Feather couloir


The Royce Lakes are four large bodies of water on a bench below the line of Merriam, Royce, and Feather Peaks, deep up Pine Creek off the trail to Pine Creek Pass. They are accessed by one of the Sierra’s most pleasant cross-country routes, the gentle granite slabs leading to Royce Col, passing between “Spire Peak” and Treasure Benchmark, two spires with interesting summit blocks. I had already climbed all the area’s peaks, and even returned to climb Feather’s couloir as a Fall ice climb after a big winter, but the couloir is also a classic ski line, and I was in the area. (This fall will be a good time to climb the Sierra’s increasingly rare alpine ice. Lines like the Feather, Dade, Red Slate, and North Couloirs will likely be névé, and harder ones like the lines on Mendel may be actual ice, where they are often dry in modern times. Sharpen your tools, and get them while you can!)

Long sidehill

I woke at the Pine Creek pack station to find four other cars parked nearby, probably headed for the nearby Tungstar Bowls. I stupidly tried to follow the trail for awhile, which involved stream crossings, undergrowth, downed trees, and general slow going. I eventually emerged onto the open north-facing slopes above, and carefully skinned up the hard snow to the old road that is the Pine Creek trail. I soon realized that skinning was the wrong way to approach the long, steep sidehill, and switched to crampons, which worked much better on the supportive snow. I cramponed all the way to where the trail re-enters the woods, then resumed skinning on the gentler climb to Lower Pine Lake.

Royce Col in the distancde

The trail goes around the lake’s north side, then takes an odd path through the woods, marred by giant steps poorly constructed by the local packers, but I had the luxury of skipping all that, skinning directly across the buried lake, then following a mostly-open ridge past Upper Pine Lake and Honeymoon Lake. From there I continued up-valley along a stream, buried under six or eight feet of snow, then up the broad slope to the col, which promised excellent high-speed skiing on the return. Once through the col, I skirted the third Royce Lake, then angled for the north side of Feather, where the couloir hides. Along the way I noted that Royce has a number of good lines on its east side, one wrapping around to the north.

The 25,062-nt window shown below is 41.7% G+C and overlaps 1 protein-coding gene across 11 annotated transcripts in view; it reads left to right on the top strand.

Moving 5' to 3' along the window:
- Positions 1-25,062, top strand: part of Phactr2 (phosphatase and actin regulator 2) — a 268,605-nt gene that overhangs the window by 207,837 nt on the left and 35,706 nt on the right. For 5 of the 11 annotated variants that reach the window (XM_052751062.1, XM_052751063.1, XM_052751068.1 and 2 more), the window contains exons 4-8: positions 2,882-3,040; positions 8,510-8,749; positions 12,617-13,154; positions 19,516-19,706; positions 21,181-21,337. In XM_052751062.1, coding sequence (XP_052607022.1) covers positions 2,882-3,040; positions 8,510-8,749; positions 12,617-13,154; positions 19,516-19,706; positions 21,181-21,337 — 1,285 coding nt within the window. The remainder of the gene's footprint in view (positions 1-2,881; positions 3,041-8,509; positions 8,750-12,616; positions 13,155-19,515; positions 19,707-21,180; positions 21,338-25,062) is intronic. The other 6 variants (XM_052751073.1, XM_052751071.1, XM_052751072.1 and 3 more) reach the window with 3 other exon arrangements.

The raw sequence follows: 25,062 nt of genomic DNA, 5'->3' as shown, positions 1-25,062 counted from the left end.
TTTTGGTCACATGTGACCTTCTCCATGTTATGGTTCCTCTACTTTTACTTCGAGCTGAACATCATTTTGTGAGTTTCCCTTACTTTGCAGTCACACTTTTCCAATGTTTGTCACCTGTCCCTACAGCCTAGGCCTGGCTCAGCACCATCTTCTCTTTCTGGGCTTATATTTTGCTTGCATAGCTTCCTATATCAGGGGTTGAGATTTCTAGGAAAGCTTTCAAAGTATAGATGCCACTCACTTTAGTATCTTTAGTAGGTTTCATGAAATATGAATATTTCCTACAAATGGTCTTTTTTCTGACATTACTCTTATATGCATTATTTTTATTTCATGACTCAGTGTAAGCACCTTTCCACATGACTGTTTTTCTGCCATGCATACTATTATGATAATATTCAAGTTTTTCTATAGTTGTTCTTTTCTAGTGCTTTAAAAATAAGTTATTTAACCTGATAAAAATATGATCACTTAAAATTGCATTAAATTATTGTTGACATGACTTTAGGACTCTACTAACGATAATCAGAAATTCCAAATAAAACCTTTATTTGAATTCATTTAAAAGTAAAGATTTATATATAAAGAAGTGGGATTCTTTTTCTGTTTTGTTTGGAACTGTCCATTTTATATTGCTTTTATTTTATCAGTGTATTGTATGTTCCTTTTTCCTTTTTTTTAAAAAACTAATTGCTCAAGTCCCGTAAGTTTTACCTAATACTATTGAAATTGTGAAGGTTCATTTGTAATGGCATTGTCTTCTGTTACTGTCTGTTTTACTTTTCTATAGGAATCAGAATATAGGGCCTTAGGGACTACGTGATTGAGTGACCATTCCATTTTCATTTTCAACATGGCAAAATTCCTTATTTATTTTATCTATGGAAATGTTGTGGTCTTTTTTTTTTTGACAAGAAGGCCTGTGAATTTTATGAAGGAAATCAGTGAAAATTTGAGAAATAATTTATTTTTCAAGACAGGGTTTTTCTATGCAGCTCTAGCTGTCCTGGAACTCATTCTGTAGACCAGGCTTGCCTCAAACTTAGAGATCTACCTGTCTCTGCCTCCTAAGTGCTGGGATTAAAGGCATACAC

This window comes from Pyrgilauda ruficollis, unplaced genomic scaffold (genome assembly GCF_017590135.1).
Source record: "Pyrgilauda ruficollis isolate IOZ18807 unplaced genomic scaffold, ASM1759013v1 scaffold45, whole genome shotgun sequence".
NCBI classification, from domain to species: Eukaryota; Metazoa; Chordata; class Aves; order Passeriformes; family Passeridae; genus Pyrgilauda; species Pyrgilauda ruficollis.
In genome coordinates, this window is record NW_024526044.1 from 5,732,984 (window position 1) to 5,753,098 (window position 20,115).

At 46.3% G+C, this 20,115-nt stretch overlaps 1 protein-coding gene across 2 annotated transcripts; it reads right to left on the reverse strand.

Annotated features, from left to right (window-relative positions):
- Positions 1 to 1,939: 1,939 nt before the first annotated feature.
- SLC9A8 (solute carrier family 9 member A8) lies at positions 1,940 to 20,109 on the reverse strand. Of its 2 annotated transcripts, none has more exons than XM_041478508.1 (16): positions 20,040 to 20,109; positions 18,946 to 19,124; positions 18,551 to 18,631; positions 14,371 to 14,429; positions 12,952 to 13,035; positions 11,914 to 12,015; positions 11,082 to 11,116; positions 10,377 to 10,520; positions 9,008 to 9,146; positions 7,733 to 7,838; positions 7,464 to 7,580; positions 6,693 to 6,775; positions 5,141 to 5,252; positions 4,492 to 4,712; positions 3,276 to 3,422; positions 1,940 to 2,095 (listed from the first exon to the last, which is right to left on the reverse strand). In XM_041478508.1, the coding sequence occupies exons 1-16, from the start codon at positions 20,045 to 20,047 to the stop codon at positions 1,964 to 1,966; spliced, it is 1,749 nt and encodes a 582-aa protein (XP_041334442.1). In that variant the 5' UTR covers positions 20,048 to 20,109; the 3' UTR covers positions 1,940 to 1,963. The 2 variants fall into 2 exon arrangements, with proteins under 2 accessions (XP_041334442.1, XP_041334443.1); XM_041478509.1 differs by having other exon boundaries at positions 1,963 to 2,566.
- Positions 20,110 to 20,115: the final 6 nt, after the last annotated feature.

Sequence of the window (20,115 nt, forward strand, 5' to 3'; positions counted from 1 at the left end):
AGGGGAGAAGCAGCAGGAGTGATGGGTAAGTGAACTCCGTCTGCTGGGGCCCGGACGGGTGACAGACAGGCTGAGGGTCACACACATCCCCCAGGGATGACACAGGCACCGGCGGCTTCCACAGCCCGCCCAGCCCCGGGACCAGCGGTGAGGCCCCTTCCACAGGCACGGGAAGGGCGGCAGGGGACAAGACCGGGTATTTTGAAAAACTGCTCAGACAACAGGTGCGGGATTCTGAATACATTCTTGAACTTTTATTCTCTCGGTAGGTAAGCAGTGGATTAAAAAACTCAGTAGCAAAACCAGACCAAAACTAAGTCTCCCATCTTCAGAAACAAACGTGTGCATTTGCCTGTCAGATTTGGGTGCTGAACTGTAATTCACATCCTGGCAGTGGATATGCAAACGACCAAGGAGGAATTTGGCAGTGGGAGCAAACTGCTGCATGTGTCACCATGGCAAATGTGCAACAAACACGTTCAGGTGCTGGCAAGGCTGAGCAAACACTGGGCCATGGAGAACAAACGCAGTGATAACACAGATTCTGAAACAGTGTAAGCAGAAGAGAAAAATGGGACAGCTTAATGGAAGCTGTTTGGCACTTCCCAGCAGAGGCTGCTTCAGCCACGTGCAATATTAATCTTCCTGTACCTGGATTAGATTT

Seven Gables

After more increasingly-desperate skinning, I switched to boots and headed up the couloir. The snow was a mix of solid but edge-able crust and wind-packed powder, promising decent but not amazing skiing. I found bits of an old boot-pack, but this couloir is far enough from the trailhead not to see much traffic. I left my skis and such at the top of the couloir, then awkwardly scrambled a bit of easy third class to the summit ridge, where I walked the hard snow to the summit. I found a relatively new PVC register canister placed by the ubiquitous Jonathan, in which he mused that the previous register may have been lost in the many deep cracks around the summit. It was relatively windless, so I spent some time sitting around, taking pictures and checking out ski lines on the surrounding peaks. Gemini and Hilgard both had some great-looking skiing, but are unfortunately a bit too far in to be a reasonable day.

Time to launch

I returned to my skis, put them in “fun mode,” and launched down the couloir. I found the crust mostly edge-able and not chattery, and the hardened powder downright fun, as I cut loose a torrent of chunks that I paused from time to time to let pass. Right near the exit I even found a few turns of genuine powder — the high north-facing snow had not yet transitioned to Spring. I tried to maintain speed and elevation going back through the lakes, but had an arduous skate on the small rise back to Royce Col. The other side was every bit as fun as I had imagined, as I made huge, swooping, high-speed turns down toward the woods. I stayed high and right past the Pine Lakes, finding the old tracks of another skier with the same idea. I continued staying high above the trailhead, dropping down only when I was almost straight above the pack station. While this landed me in some nasty avalanche debris at the very end, it was far more pleasant than following the trail, and would also serve as a better route up the next day.

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